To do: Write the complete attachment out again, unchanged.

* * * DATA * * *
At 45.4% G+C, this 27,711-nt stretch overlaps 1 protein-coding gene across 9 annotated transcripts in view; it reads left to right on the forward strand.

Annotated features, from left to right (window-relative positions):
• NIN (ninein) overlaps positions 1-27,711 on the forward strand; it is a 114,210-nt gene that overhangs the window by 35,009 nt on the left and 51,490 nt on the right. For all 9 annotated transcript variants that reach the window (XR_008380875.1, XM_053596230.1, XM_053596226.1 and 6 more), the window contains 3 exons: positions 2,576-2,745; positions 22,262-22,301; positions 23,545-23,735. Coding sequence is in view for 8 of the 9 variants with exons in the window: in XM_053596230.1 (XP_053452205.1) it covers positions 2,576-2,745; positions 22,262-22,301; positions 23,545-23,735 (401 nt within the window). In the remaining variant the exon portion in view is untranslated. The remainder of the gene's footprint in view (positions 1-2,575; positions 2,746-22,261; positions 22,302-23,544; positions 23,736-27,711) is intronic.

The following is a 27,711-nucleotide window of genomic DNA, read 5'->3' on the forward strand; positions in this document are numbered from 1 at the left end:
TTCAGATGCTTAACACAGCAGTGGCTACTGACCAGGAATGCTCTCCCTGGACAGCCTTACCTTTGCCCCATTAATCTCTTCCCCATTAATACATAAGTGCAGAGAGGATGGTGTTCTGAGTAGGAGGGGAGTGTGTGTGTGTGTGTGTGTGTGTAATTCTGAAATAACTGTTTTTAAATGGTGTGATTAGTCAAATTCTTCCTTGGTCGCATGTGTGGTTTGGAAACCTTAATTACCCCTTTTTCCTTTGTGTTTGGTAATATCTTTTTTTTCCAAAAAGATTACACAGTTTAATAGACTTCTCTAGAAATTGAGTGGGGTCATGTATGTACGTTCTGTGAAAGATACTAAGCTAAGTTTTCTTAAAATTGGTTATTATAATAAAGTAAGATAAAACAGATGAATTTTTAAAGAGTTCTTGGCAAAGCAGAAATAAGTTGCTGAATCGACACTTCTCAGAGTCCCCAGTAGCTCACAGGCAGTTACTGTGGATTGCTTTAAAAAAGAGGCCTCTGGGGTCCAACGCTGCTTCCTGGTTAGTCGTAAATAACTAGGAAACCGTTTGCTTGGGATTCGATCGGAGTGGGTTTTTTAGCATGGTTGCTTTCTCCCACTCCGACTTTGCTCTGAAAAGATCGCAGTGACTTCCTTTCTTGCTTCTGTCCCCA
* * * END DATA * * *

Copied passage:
At 45.4% G+C, this 27,711-nt stretch overlaps 1 protein-coding gene across 9 annotated transcripts in view; it reads left to right on the forward strand.

Annotated features, from left to right (window-relative positions):
• NIN (ninein) overlaps positions 1-27,711 on the forward strand; it is a 114,210-nt gene that overhangs the window by 35,009 nt on the left and 51,490 nt on the right. For all 9 annotated transcript variants that reach the window (XR_008380875.1, XM_053596230.1, XM_053596226.1 and 6 more), the window contains 3 exons: positions 2,576-2,745; positions 22,262-22,301; positions 23,545-23,735. Coding sequence is in view for 8 of the 9 variants with exons in the window: in XM_053596230.1 (XP_053452205.1) it covers positions 2,576-2,745; positions 22,262-22,301; positions 23,545-23,735 (401 nt within the window). In the remaining variant the exon portion in view is untranslated. The remainder of the gene's footprint in view (positions 1-2,575; positions 2,746-22,261; positions 22,302-23,544; positions 23,736-27,711) is intronic.

The following is a 27,711-nucleotide window of genomic DNA, read 5'->3' on the forward strand; positions in this document are numbered from 1 at the left end:
TTCAGATGCTTAACACAGCAGTGGCTACTGACCAGGAATGCTCTCCCTGGACAGCCTTACCTTTGCCCCATTAATCTCTTCCCCATTAATACATAAGTGCAGAGAGGATGGTGTTCTGAGTAGGAGGGGAGTGTGTGTGTGTGTGTGTGTGTGTAATTCTGAAATAACTGTTTTTAAATGGTGTGATTAGTCAAATTCTTCCTTGGTCGCATGTGTGGTTTGGAAACCTTAATTACCCCTTTTTCCTTTGTGTTTGGTAATATCTTTTTTTTCCAAAAAGATTACACAGTTTAATAGACTTCTCTAGAAATTGAGTGGGGTCATGTATGTACGTTCTGTGAAAGATACTAAGCTAAGTTTTCTTAAAATTGGTTATTATAATAAAGTAAGATAAAACAGATGAATTTTTAAAGAGTTCTTGGCAAAGCAGAAATAAGTTGCTGAATCGACACTTCTCAGAGTCCCCAGTAGCTCACAGGCAGTTACTGTGGATTGCTTTAAAAAAGAGGCCTCTGGGGTCCAACGCTGCTTCCTGGTTAGTCGTAAATAACTAGGAAACCGTTTGCTTGGGATTCGATCGGAGTGGGTTTTTTAGCATGGTTGCTTTCTCCCACTCCGACTTTGCTCTGAAAAGATCGCAGTGACTTCCTTTCTTGCTTCTGTCCCCA